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When moving to a new country, it is important to research the telephone companies’ plans which are being offered so as to be able to select the one which best suits you. In China, mobile communication is readily accessible to all and cell phones can easily obtained. For convenience, you should try to determine beforehand what you will need your cell phone for and which services you will need.
China’s most popular mobile phone providers are China Mobile, China Unicom and China Telecom, with each offering different services, rates and phones.
1) China Mobile holds the largest share of the market with the most reliable and widespread coverage, making it seemingly your best option. They offer great prepaid packages and their services are often described as easy-to-use; some disadvantages include limited (but expanding) data speeds and their lack of special iPhone packages.
2) China Unicom is regarded as the second major cell phone provider in China with coverage comparable to that of China Mobile in major cities. Some advantages of China Unicom includes faster data speeds, data billing and iPhone packages; however acquiring a mobile requires a contract and a deposit, and it can be very expensive if you go over the limit of your contract.
3) China Telecom is relatively new to the market; however they offer affordable international rates, and provide more up-to-date services. When considering this provider, you should bear in mind that there is difficulty is finding refill (top up) cards, pricier prepaid rates and your cell phone must be CDMA compatible. Given that this company is relatively new to the market, you should enquire about its coverage.
It is standard to punch in 2 (on your phone keypad) after calling customer numbers of each supplier to access English lines.
Like many other countries in the world, most China phone companies use the GSM or CDMA system to provide mobile phone users with cellular compatibility. This means that most likely, you can travel to China and continue to be able to use your current cell phone. All you will need to do is purchase a Chinese SIM card (prepaid or post-paid) with any of the mobile providers above. SIM cards usually contain an initial amount of credit upon purchase, with prices varying based on the number due to superstitious reasoning (for example, 4 is avoided while 8 is coveted). Purchasing a local phone serves to avoiding high roaming rates which you may incur from using your home number while you are in China. Notably, your mobile phone might be locked to your network back home, but this may be rectified for a basic fee which is often less than that of a new cell phone.
If you want the option of landline telephone services, this option is available to you via China Telecom and China Unicom which both focus on providing landline, internet and mobile, as opposed to China Mobile which is focused on being a mobile provider. Most apartments and houses have a landline installed with either provider, which will either be activated in your name upon arrival or included in the rental package. If line installation is required, this can be done through any branch of China Telecom or China Unicom. You should call beforehand to enquire what document will be required, however proof of identification, proof of address and an initial deposit are frequently required.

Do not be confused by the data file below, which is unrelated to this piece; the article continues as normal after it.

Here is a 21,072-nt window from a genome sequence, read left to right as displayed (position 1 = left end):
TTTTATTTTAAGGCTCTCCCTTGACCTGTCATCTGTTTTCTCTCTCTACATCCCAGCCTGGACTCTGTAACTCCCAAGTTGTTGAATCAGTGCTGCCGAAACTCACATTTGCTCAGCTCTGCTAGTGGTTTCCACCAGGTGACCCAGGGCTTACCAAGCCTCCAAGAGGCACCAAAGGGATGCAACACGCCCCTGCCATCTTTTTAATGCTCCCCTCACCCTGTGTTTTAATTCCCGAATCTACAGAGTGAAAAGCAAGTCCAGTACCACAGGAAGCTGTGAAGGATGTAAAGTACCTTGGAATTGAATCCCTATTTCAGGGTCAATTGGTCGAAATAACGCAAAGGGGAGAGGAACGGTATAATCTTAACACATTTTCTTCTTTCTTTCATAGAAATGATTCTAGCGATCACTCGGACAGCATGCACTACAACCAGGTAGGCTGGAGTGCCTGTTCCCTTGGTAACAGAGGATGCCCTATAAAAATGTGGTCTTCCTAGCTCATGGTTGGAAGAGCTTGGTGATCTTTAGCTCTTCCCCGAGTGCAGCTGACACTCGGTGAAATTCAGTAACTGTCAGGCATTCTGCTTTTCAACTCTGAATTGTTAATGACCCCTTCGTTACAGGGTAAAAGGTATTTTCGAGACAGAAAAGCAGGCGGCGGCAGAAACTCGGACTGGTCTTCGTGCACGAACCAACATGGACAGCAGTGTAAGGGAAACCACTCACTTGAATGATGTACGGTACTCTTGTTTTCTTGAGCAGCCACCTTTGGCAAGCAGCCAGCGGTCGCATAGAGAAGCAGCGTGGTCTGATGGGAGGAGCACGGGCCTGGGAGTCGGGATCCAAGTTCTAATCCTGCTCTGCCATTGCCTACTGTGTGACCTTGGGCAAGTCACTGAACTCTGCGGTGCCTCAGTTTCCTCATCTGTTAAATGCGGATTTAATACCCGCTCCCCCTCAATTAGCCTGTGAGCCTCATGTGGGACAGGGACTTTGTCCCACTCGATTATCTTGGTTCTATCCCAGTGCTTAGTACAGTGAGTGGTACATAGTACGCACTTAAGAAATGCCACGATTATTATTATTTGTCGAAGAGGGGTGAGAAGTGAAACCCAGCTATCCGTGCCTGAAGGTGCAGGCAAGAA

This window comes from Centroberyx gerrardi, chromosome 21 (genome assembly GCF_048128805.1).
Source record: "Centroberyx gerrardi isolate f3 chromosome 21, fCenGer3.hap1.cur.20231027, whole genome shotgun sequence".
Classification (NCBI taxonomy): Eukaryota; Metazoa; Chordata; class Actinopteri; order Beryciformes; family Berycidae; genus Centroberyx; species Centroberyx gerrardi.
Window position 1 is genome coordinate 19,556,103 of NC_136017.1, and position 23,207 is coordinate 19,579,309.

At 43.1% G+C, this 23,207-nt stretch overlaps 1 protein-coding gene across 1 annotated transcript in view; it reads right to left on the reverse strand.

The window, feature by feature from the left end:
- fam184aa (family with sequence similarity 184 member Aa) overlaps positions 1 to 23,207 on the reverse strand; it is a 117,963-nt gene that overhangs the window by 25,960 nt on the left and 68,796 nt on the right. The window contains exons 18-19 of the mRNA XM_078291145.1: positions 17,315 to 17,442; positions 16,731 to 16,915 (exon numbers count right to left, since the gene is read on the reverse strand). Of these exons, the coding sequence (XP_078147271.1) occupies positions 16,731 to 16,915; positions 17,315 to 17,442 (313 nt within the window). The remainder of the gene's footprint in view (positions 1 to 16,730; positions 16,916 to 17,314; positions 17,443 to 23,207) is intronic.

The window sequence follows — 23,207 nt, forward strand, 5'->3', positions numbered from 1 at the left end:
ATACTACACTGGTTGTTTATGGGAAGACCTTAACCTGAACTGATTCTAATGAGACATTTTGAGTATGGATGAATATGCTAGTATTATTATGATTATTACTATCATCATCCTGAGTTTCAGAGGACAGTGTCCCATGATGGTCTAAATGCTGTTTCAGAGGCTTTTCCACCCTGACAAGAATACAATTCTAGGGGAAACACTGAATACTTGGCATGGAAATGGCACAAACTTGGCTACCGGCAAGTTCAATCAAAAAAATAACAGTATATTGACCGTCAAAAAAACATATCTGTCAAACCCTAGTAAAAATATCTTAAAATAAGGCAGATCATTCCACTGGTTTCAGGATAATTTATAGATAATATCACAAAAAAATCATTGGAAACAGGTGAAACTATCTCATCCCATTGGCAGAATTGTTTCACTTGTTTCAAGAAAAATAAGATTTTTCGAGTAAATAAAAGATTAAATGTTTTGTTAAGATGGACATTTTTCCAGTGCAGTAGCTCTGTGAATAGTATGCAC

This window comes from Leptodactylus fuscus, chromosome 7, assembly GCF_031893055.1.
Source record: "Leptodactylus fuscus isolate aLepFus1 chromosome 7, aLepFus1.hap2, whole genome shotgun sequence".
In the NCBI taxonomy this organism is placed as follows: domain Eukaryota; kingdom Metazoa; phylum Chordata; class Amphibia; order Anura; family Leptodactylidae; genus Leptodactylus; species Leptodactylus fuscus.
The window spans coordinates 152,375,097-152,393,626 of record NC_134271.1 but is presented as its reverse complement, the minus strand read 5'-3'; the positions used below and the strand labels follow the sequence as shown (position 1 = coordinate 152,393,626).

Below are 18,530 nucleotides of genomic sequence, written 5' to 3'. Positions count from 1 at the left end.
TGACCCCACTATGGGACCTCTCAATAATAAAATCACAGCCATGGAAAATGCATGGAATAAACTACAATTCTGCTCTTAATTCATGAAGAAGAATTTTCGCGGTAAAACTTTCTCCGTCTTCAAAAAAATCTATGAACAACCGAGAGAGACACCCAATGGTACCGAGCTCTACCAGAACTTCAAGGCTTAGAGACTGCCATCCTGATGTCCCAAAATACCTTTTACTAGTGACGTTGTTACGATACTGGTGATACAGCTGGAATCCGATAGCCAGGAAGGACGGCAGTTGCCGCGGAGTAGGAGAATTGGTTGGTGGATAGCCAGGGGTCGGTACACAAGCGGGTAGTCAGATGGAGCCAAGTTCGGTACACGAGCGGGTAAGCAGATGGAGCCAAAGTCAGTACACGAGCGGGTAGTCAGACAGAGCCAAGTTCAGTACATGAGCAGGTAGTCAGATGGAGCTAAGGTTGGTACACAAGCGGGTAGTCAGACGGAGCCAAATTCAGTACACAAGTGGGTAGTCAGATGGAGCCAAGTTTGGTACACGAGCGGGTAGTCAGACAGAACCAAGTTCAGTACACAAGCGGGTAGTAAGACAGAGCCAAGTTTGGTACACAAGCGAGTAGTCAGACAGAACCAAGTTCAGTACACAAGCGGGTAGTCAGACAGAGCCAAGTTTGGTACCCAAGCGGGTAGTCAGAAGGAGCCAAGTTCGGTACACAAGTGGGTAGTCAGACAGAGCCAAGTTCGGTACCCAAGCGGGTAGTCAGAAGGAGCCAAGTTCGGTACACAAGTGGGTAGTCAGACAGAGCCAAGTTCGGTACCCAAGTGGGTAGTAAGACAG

As mentioned, Internet services are widely provided by China Telecom and China Unicom, but each city may have other local providers. They offer bundle packages if you opt for mobile, landline and internet services. Like landline, many new apartments and homes have connection already in place. If you are required to register for your own connection, a local Chinese person may be required to open the account on your behalf depending on your provider. Prices vary based on provider, data plan and location in some instances, you can expect to pay monthly 136 ¥ for 6Mbps of unlimited data connection. In addition, there are internet cafes available and places which offer free WiFi especially in larger cities such as airports and railway stations, fast-food locations, shopping malls, etc. Some hotels also allow free WiFi and broadband services, while at others it may come at a cost.
You should note that internet in China is heavily firewalled, and while accessing some pages you may receive error messages which serve as an indication that the site is not accessible or does not exist. Many social networking website such as Facebook, Google+, and Twitter are blocked in China.
Sections in LIVING IN CHINA:
» Safety and Emergencies for Expats in China
» Retirement for Expats in China
» Family Life and Childcare for Expats in China
» Solo Living and Dating for Expats in China
» Shopping for Expats in China
» Entertainment, Media and Television for Expats in China
» Arts and Culture for Expats in China
» Fitness and Sport for Expats in China
» Communications for Expats in China
» Driving and Public Transport for Expats in China
» Government, Politics and Legal Systems for Expats in China
» Regions and Cities for Expats in China
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If you are considering moving to China or are soon to depart, you can find helpful information and advice in the Expat Briefing dedicated Chinese section including; details of immigration and visas, Chinese forums, Chinese event listings and service providers in China.
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